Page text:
In Criminology, we talk about facts and figures, we consider theories and situations, but above all as a social science we recognise that we deal with people; people without emotions do not exist.  So how do you/how do I become a bad man?  Simple…the same way you are/I am a good man. 

This is the poem by Eleni Vakalo, with my painful translation:

How He Became A Bad Man

I will tell you how it happened
In that order
A good little man met on his way
a battered man
the man was so close from him laying
he felt sad for him
He was so sad
That he became frightened
Before approaching him to bend down to
help him, he thought better
“What do you want, what are you looking for”
Someone else will be found by so many around here,
to assist this poor soul
And actually
I have never seen him
And because he was scared
So he thought
Would he not be guilty, after all no one is hit without being guilty?
And they did him good since he wanted to play with the nobles
So he started as well
To hit him
Beginning of the fairy tale
Good morning

“Things you need to know about criminology”: A student perspective – Natalie Humphrey, 1st Year student

Vincent van Gogh – The Prison Courtyard (1890)
We are all living in very strange times, not sure when life will return to normal...but if you're thinking about studying criminology, here is some advice from those best placed to know!

The most important module to my understanding of criminology is: At the beginning of the year I believed the True Crime module to be the most important in understanding why crimes are caused. However, I quickly learned that these are not always the best source of information! The Science module is the basis of Criminology in the first year, laying down where it emerged, with Lombroso and Bertillon. I believe these figures are important to understand to grasp criminology.


The academic criminology book you must read:
The SAGE dictionary of Criminology has helped me with the basics of the subject. If there was something I became stuck on, this book would usually have an explanation for it. It also has examples which make it much easier to apply

The academic journal article you must read:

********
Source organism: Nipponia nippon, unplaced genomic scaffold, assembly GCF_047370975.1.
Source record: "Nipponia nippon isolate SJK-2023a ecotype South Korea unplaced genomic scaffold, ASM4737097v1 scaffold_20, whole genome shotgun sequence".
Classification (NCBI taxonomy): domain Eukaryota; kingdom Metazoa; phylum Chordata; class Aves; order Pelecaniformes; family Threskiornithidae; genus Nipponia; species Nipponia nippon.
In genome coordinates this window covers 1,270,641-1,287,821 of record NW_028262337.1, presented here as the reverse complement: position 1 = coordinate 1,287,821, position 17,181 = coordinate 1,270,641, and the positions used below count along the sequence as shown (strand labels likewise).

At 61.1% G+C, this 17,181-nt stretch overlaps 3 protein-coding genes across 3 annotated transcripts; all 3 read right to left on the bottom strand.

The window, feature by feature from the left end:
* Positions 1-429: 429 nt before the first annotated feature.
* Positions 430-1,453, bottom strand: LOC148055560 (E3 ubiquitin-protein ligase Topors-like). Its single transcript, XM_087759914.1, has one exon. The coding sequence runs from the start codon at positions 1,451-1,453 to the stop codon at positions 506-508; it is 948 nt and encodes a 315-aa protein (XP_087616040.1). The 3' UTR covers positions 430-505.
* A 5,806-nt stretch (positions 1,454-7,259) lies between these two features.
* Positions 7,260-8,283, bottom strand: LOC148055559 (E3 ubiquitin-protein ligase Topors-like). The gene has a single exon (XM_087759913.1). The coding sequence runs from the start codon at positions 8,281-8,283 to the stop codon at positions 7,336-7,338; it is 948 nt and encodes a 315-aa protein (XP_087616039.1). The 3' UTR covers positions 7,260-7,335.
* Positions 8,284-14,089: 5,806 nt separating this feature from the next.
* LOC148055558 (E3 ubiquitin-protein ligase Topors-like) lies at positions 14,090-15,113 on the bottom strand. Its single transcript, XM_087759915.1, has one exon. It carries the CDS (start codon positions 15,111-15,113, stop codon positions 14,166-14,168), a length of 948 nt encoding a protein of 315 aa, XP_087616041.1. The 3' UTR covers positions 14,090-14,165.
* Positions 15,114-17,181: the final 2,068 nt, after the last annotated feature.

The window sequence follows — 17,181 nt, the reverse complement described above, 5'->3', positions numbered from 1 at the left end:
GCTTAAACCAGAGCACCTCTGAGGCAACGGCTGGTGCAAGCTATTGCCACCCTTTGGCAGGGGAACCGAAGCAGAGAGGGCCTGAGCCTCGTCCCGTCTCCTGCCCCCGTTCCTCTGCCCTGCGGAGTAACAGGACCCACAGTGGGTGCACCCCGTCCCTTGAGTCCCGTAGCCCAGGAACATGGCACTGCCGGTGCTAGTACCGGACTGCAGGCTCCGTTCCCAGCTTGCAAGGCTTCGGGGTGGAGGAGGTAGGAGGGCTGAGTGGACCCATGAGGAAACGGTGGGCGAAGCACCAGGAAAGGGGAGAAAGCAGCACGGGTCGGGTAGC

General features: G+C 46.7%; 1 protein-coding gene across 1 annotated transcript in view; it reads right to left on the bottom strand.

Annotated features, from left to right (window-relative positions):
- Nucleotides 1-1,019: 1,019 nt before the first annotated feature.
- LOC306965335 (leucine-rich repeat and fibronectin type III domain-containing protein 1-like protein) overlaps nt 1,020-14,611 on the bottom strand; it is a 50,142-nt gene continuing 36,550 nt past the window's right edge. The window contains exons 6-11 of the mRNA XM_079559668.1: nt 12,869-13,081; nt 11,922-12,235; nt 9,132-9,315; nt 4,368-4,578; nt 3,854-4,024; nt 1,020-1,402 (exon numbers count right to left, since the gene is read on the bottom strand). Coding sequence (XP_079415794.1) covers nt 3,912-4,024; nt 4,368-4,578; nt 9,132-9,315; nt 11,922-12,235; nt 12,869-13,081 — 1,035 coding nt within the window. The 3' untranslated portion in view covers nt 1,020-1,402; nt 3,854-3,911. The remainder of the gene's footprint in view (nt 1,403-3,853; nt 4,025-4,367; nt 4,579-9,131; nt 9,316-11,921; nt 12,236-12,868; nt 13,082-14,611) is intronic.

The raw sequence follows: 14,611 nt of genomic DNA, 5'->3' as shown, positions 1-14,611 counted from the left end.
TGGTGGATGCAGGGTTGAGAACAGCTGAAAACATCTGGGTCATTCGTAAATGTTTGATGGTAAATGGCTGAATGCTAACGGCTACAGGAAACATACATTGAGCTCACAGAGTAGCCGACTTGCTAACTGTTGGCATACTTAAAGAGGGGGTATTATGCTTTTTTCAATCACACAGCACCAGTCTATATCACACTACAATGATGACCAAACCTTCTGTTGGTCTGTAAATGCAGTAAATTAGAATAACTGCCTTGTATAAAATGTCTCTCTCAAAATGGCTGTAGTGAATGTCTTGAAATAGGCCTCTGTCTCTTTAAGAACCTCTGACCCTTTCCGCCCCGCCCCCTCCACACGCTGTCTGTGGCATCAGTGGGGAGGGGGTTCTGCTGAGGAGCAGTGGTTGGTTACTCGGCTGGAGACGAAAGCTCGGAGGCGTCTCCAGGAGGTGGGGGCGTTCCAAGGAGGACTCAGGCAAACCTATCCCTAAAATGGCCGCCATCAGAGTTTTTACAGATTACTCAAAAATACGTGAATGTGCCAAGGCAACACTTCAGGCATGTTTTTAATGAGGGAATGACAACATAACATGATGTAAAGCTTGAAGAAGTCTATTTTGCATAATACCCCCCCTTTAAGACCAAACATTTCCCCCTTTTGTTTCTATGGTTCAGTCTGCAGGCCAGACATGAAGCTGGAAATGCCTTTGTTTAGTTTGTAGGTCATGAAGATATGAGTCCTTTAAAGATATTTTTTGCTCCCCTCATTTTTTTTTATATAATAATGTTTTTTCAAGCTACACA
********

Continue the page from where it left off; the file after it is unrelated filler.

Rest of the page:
Attitudes towards the use of Racial/Ethical Profiling to Prevent Crime and Terrorism, by Johnson, D et al.(2011)
I came across this article when researching my Independant Project on racial stereotyping. It goes into the systematic racism that black people face and how disproportionate racism truly is. With more recently, the George Floyd case, this is still a very prominent article that is true to date

The criminology documentary you must watch:
I am a lover of many true crime documentaries and am always first to watch the new one that has been added to Netflix! The famous ones, such as Ted Bundy’s confession tapes, are fascinating to me, Bundy especially. However, there are many injustices that need to be addressed, not just the notorious serial killers. Jeffrey Epstein’s new documentary is very important in understanding sexual abuse that happened to over 200 underage girls. Athlete A also shows the sexual abuse of underage girls who were part of USA gymnastics.

The most important criminologist you must read:
Becker stood out to me this year as a very important figure. Understanding how young people are so heavily influenced by the labels people and society give, so much so it can shape their lives. Even older people can be easily labelled. This was quite surprising to me at the beginning of my studies.

Something criminological that fascinates me:
DNA and fingerprinting are fascinating to me. I find the science behind the discovery of what occurred at a crime scene and how they unpick it very interesting. This is definitely something I would like to study further.

The most surprising thing I know about criminology is:
It is a much wider subject than I first thought, it involves so much more than you could imagine. It questions everything in society.

The most important thing I've learnt from studying criminology is:
I have learned how unjust our criminal justice system is and how much, we as individuals, stereotype every person we meet. I’ve become more aware of this and have a better understanding of what needs to change.

The most pressing criminological problem facing society is:
Racism is a massive problem today. The racism black people face, especially in the US, is hard to understand as a white woman, but difficult to even contemplate people are treated in such ways. George Floyd, as I mentioned before, was killed because of his race. Problems like this would not happen to a white male, especially when his alleged crime was not violent. Young black men are labelled by the media to be seen as a thug and dangerous, causing many to be assumed of acts they just would not commit. Jane Elliott’s experiment on racism and eye colour from the 1970s is still a lesson that needs to be learned today!

When family and friends ask, I tell them criminology is:
Its more than it seems. Most just think it's about crime, which yes it is, but there is so much more to it. It is not one subject, it is so many put together. Science, psychology, sociology for example.